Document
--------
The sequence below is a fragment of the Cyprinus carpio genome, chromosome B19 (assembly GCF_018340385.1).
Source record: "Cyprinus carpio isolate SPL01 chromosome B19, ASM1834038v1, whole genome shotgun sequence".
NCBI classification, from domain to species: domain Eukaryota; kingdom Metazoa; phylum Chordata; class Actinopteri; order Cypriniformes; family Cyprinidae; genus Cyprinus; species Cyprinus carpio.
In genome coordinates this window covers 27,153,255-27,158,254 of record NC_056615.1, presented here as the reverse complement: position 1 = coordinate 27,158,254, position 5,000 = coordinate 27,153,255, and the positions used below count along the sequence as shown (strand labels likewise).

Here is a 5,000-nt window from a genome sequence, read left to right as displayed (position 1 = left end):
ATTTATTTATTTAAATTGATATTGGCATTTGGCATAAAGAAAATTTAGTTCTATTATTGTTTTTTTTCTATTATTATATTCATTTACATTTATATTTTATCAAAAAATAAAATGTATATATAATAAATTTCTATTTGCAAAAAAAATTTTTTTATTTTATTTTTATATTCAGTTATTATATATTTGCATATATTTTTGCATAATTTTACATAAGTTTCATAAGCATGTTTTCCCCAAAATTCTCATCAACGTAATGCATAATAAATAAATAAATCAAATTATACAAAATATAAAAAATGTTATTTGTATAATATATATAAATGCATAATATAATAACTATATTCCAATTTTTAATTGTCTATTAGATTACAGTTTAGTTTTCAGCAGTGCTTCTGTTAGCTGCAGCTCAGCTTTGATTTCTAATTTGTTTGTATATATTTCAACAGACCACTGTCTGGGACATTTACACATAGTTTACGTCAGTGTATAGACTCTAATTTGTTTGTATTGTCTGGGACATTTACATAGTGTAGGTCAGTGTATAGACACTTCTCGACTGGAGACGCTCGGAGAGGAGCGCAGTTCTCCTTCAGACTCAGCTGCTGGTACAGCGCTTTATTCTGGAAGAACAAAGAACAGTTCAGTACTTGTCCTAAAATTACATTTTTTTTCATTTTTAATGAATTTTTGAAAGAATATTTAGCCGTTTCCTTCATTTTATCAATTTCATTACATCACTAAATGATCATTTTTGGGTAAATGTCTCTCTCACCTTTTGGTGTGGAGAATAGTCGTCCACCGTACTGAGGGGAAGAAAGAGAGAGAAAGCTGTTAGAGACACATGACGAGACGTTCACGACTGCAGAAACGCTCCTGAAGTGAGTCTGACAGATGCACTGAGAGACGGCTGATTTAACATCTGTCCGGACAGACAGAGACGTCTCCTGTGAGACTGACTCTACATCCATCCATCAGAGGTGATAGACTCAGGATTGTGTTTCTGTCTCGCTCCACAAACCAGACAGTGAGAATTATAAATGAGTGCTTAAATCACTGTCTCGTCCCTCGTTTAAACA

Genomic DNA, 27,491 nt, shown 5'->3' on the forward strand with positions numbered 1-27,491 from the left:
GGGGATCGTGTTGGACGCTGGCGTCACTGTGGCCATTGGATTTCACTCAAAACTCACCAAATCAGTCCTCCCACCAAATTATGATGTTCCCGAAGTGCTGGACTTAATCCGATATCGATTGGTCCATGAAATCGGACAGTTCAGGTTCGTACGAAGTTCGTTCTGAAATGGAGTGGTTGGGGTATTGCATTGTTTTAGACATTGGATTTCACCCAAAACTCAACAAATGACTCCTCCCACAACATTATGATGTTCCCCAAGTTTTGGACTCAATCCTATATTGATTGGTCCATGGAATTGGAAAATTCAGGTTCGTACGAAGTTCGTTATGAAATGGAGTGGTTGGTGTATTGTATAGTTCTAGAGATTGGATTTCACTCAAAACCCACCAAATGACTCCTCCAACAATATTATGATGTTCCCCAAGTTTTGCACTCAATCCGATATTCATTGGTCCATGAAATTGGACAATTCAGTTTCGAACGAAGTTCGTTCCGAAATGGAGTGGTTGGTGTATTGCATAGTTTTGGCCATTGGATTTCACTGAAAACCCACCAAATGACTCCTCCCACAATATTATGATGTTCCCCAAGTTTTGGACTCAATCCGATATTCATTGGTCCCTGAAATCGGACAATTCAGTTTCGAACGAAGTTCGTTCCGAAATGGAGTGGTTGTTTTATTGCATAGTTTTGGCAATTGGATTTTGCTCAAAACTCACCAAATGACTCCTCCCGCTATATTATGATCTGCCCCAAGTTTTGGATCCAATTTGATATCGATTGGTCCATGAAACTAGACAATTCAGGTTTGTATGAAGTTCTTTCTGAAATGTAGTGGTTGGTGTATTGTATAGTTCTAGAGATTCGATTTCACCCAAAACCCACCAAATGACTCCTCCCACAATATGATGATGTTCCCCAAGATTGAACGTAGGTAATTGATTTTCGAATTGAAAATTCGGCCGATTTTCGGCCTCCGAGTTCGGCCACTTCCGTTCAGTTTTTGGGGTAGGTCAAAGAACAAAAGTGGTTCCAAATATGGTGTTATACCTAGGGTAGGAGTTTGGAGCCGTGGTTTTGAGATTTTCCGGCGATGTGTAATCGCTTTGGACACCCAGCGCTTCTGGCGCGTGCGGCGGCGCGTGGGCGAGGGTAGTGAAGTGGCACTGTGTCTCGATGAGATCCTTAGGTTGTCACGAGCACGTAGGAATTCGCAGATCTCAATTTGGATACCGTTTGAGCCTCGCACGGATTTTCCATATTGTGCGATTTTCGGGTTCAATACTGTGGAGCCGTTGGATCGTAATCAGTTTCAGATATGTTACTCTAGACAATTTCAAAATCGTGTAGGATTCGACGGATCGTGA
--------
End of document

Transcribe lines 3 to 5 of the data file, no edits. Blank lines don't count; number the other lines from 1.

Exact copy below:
NCBI classification, from domain to species: domain Eukaryota; kingdom Metazoa; phylum Chordata; class Actinopteri; order Cypriniformes; family Cyprinidae; genus Cyprinus; species Cyprinus carpio.
In genome coordinates this window covers 27,153,255-27,158,254 of record NC_056615.1, presented here as the reverse complement: position 1 = coordinate 27,158,254, position 5,000 = coordinate 27,153,255, and the positions used below count along the sequence as shown (strand labels likewise).

Here is a 5,000-nt window from a genome sequence, read left to right as displayed (position 1 = left end):